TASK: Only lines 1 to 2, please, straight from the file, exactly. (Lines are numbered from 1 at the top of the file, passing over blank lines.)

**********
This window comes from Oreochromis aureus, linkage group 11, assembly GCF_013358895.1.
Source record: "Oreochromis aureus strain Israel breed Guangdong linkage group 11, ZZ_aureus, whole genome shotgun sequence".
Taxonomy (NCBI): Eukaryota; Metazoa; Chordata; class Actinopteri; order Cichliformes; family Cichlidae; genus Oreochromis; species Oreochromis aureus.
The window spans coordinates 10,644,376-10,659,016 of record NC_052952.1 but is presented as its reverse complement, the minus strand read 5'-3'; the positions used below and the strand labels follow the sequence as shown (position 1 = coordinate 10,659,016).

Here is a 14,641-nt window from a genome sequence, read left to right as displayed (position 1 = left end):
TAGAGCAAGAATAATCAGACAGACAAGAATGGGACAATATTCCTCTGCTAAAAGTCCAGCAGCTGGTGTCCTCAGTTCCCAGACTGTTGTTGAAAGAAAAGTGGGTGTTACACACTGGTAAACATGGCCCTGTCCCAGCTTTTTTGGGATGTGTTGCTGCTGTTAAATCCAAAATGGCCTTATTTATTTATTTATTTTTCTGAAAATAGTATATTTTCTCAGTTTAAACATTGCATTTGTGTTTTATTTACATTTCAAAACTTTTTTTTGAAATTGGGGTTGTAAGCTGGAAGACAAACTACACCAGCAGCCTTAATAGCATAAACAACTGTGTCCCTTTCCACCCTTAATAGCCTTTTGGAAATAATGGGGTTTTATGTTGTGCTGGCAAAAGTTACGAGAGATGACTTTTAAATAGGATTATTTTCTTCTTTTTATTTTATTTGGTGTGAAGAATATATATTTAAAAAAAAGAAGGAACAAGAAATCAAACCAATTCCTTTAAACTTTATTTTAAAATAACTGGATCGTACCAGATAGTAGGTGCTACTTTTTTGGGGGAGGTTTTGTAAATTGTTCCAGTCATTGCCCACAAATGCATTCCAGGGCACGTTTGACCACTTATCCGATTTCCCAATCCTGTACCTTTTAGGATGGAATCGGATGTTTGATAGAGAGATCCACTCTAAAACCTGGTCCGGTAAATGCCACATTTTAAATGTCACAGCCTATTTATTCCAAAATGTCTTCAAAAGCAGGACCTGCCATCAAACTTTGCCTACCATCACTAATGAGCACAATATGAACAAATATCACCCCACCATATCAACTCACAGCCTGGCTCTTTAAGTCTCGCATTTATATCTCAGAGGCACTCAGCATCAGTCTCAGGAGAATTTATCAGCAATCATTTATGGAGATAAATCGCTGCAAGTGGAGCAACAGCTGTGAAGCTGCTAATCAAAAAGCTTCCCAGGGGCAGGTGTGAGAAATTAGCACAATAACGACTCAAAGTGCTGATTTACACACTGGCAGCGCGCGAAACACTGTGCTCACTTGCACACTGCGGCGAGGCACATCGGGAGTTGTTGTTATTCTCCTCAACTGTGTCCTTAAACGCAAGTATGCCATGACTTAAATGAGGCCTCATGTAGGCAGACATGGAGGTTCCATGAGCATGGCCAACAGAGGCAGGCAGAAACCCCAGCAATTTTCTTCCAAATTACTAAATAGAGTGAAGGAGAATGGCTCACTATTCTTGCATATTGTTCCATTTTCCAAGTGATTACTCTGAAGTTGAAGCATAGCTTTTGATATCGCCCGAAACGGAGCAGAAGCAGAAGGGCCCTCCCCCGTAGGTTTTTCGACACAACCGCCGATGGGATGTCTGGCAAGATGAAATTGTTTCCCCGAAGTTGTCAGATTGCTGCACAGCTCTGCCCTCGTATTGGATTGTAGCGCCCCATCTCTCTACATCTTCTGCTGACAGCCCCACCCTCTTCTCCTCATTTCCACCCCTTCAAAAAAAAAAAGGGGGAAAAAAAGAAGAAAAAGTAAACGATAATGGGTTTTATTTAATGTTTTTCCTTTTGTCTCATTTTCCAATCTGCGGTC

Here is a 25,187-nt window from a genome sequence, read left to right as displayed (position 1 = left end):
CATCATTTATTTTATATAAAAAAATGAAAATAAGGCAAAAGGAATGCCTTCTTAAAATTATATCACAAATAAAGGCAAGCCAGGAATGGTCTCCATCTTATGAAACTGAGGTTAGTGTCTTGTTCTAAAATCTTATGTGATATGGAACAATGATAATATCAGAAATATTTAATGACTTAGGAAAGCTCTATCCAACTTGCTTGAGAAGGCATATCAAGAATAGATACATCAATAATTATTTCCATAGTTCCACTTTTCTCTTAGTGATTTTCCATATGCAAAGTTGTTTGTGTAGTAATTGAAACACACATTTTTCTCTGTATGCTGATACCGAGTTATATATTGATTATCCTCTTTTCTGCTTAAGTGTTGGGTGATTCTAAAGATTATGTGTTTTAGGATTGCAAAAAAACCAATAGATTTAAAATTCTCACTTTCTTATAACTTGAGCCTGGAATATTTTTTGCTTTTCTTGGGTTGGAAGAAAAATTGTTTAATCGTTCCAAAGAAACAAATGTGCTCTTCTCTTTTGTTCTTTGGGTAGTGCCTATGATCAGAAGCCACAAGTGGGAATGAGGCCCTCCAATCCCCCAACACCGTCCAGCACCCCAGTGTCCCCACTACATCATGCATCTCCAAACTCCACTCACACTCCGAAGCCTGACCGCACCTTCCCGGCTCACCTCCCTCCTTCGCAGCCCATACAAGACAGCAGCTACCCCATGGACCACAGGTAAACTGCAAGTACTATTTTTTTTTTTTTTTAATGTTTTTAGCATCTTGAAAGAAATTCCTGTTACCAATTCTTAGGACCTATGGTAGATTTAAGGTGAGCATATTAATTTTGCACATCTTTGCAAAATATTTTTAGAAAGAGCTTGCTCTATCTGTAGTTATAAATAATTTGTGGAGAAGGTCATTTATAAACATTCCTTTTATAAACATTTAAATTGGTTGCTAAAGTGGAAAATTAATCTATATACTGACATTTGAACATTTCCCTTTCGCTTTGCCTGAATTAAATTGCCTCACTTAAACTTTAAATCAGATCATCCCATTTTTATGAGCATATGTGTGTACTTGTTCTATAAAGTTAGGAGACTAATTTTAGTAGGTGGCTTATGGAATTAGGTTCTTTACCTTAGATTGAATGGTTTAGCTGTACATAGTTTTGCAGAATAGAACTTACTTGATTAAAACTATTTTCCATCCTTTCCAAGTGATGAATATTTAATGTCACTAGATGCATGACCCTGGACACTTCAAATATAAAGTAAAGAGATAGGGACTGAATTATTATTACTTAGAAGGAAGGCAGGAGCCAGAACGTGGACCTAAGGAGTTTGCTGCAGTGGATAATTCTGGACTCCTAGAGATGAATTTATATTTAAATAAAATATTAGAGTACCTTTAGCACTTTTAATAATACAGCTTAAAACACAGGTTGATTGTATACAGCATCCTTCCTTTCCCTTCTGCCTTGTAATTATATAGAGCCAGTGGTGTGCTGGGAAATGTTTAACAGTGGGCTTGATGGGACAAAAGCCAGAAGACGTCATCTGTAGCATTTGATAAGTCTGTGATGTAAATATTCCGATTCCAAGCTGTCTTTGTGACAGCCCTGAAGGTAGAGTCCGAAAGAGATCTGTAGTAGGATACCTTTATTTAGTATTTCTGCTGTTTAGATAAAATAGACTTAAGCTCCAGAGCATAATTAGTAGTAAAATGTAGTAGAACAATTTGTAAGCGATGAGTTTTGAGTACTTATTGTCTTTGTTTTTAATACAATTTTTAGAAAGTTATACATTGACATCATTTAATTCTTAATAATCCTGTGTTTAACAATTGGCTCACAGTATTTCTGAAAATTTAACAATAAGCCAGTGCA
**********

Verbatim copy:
This window comes from Oreochromis aureus, linkage group 11, assembly GCF_013358895.1.
Source record: "Oreochromis aureus strain Israel breed Guangdong linkage group 11, ZZ_aureus, whole genome shotgun sequence".